IDAHO logoAcross the world, struggles against violence and discrimination continue to rage on. Created in 2004, the International Day against Homophobia, Transphobia and Biphobia on May 17 aims to draw attention to the global plight of LGBT people. May 17 is now, 14 years later, established as the most important date for mobilising marginalised communities to seek recognition and justice. Celebrated in more than 130 countries, May 17 is a chance for millions around the world to organise and unify under the call for equal human rights for everyone, no matter their gender, identity or sexual orientation.

May 17 was chosen because it was on that day in 1990 that the World Health Organisation (WHO) declassified homosexuality as a mental disorder. The WHO published its International Classification of Diseases and Related Health Problems (ICD) in 1948 and claimed that homosexuality was a form of sexual deviance that was presumed to reflect an underlying personality disorder. This held until 1990 despite no evidence being found to support it. Facts like these truly highlight the necessity for projects like May 17. While we might imagine that homophobia and discrimination are consigned to the distant past, it is palpably within living memory that such opinions enjoyed legitimisation from the law and from respected organisations like the WHO.

The theme for May 17 this year is ‘Alliances for Solidarity’. No battle can be truly won if others are left by the wayside and this year’s theme hopes to strengthen the alliances between different organisations that can often work in isolation of one another. Realising the power of collaboration in all aspects of political and social activism is an important step towards breaking down impediments to change. Similarly, new partnerships can be forged and new allies found in this spirit and the overall power of the movement can increase exponentially. The organisers hope that the theme this May 17 will be a reminder of the absolute necessity to show solidarity within the LGBT community. The rights of one group are a sine qua non for another group, and familiarity with and respect for the plights of different groups under the LGBT banner must be the first step towards emancipation.

This theme also reflects the fact that when it comes to changes in legal and political rights, the effects are totalising. It is incumbent on all in society to realise the various intersections of race, gender, class, sexual orientation and disability that can re-double the invisibility suffered by members of the community. If each separate group is interested solely on establishing their rights within the existing structure of power then the emancipation of one identity will necessarily come at the expense of the others as in a zero-sum game.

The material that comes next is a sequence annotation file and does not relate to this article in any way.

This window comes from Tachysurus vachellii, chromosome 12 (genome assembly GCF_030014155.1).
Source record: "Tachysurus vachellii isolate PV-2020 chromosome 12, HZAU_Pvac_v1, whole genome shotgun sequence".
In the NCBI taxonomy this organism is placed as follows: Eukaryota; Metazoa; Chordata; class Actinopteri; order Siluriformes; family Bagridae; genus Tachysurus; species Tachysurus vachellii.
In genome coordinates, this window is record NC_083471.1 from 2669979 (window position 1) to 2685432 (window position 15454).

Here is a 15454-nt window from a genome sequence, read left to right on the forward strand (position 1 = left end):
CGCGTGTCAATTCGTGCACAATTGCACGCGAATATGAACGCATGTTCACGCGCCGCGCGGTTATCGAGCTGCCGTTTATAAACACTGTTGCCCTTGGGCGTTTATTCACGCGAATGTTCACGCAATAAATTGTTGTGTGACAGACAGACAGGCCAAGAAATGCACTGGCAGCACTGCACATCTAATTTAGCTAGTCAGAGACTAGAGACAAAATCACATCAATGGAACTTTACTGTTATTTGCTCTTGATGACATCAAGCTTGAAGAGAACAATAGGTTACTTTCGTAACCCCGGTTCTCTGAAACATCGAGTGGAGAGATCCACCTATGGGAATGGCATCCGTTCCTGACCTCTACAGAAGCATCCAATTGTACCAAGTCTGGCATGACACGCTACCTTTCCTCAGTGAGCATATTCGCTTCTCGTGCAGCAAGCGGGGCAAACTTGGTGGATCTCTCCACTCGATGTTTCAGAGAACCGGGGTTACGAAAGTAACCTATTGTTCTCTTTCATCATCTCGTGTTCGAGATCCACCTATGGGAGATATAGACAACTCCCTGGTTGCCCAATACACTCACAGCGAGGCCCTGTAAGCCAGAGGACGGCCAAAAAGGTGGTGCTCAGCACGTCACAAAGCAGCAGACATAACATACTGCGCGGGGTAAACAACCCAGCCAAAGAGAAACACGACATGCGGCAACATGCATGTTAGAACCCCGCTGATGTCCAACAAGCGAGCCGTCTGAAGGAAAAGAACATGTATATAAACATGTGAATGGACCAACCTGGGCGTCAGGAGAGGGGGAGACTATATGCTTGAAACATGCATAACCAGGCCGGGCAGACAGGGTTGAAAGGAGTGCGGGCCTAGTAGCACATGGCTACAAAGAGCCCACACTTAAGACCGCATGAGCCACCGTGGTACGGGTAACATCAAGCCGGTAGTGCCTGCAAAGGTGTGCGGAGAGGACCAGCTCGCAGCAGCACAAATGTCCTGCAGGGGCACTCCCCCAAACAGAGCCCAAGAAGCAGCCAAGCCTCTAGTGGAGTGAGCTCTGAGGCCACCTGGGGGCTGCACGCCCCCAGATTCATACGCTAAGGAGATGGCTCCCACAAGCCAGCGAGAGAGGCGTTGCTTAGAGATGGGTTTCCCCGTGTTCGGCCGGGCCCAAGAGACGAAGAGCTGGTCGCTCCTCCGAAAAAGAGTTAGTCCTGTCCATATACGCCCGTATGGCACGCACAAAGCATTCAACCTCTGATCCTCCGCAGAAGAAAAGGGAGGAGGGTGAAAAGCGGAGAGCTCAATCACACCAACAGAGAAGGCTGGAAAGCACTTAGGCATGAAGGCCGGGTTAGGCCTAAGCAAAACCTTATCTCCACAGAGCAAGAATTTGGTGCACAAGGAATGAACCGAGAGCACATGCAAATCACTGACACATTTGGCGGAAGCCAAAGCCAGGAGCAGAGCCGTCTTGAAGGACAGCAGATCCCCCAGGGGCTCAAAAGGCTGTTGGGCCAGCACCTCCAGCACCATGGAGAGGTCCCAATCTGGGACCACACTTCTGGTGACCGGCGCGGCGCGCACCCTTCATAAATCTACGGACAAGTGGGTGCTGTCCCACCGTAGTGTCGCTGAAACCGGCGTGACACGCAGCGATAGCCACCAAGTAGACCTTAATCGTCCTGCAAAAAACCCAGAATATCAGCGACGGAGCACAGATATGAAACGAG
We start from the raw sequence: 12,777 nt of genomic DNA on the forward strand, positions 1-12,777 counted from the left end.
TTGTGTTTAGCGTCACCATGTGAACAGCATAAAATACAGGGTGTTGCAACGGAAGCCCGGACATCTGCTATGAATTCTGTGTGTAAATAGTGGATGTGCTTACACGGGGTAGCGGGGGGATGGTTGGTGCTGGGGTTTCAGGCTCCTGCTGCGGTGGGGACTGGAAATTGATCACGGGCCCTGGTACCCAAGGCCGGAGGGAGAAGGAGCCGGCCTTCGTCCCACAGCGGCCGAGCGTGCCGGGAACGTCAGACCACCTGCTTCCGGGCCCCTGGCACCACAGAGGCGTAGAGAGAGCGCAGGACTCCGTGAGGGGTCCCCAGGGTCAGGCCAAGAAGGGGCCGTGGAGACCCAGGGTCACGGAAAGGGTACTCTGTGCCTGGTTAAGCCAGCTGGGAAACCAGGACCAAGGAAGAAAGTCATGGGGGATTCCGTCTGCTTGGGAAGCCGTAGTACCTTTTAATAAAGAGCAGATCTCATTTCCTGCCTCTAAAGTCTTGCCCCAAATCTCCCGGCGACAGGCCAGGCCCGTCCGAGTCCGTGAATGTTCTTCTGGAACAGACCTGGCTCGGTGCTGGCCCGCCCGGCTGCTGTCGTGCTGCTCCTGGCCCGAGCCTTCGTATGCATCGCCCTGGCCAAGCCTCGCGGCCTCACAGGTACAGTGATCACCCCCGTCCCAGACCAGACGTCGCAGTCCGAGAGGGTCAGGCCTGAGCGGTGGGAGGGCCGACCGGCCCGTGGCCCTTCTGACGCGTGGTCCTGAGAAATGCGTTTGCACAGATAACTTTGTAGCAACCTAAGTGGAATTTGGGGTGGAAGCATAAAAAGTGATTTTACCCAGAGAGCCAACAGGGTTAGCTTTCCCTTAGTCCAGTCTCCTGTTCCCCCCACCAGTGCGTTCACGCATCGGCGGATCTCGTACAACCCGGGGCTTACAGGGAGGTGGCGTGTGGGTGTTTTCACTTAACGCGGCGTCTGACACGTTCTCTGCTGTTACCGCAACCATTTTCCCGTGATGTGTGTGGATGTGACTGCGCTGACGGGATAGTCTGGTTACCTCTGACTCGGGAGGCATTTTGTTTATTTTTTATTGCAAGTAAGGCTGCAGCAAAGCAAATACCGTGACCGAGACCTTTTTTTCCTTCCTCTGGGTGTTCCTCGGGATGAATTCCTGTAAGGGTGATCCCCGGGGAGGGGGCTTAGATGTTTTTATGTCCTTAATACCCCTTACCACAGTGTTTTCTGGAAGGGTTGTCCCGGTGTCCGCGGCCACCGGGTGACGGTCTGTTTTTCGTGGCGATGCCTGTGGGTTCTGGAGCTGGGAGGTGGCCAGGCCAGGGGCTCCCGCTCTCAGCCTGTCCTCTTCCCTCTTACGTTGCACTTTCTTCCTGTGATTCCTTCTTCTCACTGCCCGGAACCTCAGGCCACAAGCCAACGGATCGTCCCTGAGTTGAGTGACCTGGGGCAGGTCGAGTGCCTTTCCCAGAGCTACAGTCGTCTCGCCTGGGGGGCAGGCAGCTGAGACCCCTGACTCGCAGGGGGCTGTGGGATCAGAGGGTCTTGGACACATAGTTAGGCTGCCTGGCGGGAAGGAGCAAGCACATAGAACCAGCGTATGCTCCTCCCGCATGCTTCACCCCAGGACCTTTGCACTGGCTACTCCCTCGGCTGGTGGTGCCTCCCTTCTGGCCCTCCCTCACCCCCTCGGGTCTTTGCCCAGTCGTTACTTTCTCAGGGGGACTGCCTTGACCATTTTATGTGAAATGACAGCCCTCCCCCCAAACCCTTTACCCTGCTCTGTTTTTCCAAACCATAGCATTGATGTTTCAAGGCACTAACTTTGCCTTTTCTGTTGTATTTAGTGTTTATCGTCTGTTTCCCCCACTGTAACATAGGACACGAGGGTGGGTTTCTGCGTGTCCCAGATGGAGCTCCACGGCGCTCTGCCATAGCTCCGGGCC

This notion of intersectionality is crucial for the success of May 17. Internationally speaking, there is huge variance in the legal status of gender identities and sexual orientations around the world. The International Lesbian, Gay, Bisexual, Trans and Intersex Association (ILGA) publishes a yearly report, State-Sponsored Homophobia: A World Survey of Sexual Orientation Laws – Criminalisation, Protection and Recognition. Its results are astounding. They reveal the horrifying global ubiquity of the criminalisation of homosexual acts, with eight states implementing the death penalty for same-sex sexual acts.

Often it seems that LGBT struggles are given a western voice rendering non-western groups invisible. Another revealing element of the ILGA report is the extent to which homophobia is actually a western export. The colonial possessions of the UK especially suffered under a penal code that criminalised homosexuality and homosexual acts. It was not until they gained independence that their laws could change. This again reflects the idea that historical power structures are just as important in identifying barriers to change as current ones are.

Events are taking place across the world to mark May 17. A host of different companies, institutions and activist groups will be coming together to stand in solidarity against the discrimination faced by the LGBT community. The official website for the global campaign can be used to make connections, organise and register an event of one’s own. It also provides ideas for how teachers, employers and activists can get involved as well as all the material one might need to make the event a safe and lasting success. Together, and only together, can we further the fight against discrimination across the world.

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